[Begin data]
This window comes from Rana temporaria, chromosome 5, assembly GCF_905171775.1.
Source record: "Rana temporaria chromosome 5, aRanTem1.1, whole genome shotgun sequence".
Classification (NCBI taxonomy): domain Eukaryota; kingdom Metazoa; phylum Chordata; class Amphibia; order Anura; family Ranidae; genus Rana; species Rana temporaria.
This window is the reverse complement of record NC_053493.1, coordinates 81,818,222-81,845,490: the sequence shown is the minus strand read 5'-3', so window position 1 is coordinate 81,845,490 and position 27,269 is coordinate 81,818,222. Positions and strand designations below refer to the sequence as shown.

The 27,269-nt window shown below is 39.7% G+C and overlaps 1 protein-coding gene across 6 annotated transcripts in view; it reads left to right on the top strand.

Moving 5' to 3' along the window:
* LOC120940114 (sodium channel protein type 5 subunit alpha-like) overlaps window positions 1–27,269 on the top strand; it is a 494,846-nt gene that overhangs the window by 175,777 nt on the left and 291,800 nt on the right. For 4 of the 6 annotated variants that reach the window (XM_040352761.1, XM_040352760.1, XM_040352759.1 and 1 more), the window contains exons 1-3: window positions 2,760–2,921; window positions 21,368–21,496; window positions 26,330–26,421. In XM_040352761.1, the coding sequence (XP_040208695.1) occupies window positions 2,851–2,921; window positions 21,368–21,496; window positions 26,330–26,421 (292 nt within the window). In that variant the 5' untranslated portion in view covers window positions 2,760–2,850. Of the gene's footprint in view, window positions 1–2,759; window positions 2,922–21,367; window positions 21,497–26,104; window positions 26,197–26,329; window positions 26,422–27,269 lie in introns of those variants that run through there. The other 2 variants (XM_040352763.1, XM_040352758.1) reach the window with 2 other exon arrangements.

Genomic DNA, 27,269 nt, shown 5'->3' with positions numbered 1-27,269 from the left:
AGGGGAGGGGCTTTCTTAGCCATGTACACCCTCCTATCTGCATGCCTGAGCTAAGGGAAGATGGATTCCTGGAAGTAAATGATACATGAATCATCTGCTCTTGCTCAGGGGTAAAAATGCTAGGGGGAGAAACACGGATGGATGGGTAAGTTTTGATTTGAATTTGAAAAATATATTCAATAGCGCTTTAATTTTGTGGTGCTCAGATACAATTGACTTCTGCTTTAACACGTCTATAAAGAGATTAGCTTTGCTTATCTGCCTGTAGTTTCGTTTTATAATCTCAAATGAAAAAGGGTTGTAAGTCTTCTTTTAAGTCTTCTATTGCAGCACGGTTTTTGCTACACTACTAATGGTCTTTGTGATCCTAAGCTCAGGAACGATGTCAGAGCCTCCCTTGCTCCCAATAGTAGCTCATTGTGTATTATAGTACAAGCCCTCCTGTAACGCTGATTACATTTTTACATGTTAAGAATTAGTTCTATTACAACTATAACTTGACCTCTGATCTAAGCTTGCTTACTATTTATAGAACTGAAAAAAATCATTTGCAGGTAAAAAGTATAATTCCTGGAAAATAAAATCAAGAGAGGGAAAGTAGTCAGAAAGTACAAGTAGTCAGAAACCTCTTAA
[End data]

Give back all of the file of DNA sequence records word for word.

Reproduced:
This window comes from Rana temporaria, chromosome 5, assembly GCF_905171775.1.
Source record: "Rana temporaria chromosome 5, aRanTem1.1, whole genome shotgun sequence".
Classification (NCBI taxonomy): domain Eukaryota; kingdom Metazoa; phylum Chordata; class Amphibia; order Anura; family Ranidae; genus Rana; species Rana temporaria.
This window is the reverse complement of record NC_053493.1, coordinates 81,818,222-81,845,490: the sequence shown is the minus strand read 5'-3', so window position 1 is coordinate 81,845,490 and position 27,269 is coordinate 81,818,222. Positions and strand designations below refer to the sequence as shown.

The 27,269-nt window shown below is 39.7% G+C and overlaps 1 protein-coding gene across 6 annotated transcripts in view; it reads left to right on the top strand.

Moving 5' to 3' along the window:
* LOC120940114 (sodium channel protein type 5 subunit alpha-like) overlaps window positions 1–27,269 on the top strand; it is a 494,846-nt gene that overhangs the window by 175,777 nt on the left and 291,800 nt on the right. For 4 of the 6 annotated variants that reach the window (XM_040352761.1, XM_040352760.1, XM_040352759.1 and 1 more), the window contains exons 1-3: window positions 2,760–2,921; window positions 21,368–21,496; window positions 26,330–26,421. In XM_040352761.1, the coding sequence (XP_040208695.1) occupies window positions 2,851–2,921; window positions 21,368–21,496; window positions 26,330–26,421 (292 nt within the window). In that variant the 5' untranslated portion in view covers window positions 2,760–2,850. Of the gene's footprint in view, window positions 1–2,759; window positions 2,922–21,367; window positions 21,497–26,104; window positions 26,197–26,329; window positions 26,422–27,269 lie in introns of those variants that run through there. The other 2 variants (XM_040352763.1, XM_040352758.1) reach the window with 2 other exon arrangements.

Genomic DNA, 27,269 nt, shown 5'->3' with positions numbered 1-27,269 from the left:
AGGGGAGGGGCTTTCTTAGCCATGTACACCCTCCTATCTGCATGCCTGAGCTAAGGGAAGATGGATTCCTGGAAGTAAATGATACATGAATCATCTGCTCTTGCTCAGGGGTAAAAATGCTAGGGGGAGAAACACGGATGGATGGGTAAGTTTTGATTTGAATTTGAAAAATATATTCAATAGCGCTTTAATTTTGTGGTGCTCAGATACAATTGACTTCTGCTTTAACACGTCTATAAAGAGATTAGCTTTGCTTATCTGCCTGTAGTTTCGTTTTATAATCTCAAATGAAAAAGGGTTGTAAGTCTTCTTTTAAGTCTTCTATTGCAGCACGGTTTTTGCTACACTACTAATGGTCTTTGTGATCCTAAGCTCAGGAACGATGTCAGAGCCTCCCTTGCTCCCAATAGTAGCTCATTGTGTATTATAGTACAAGCCCTCCTGTAACGCTGATTACATTTTTACATGTTAAGAATTAGTTCTATTACAACTATAACTTGACCTCTGATCTAAGCTTGCTTACTATTTATAGAACTGAAAAAAATCATTTGCAGGTAAAAAGTATAATTCCTGGAAAATAAAATCAAGAGAGGGAAAGTAGTCAGAAAGTACAAGTAGTCAGAAACCTCTTAA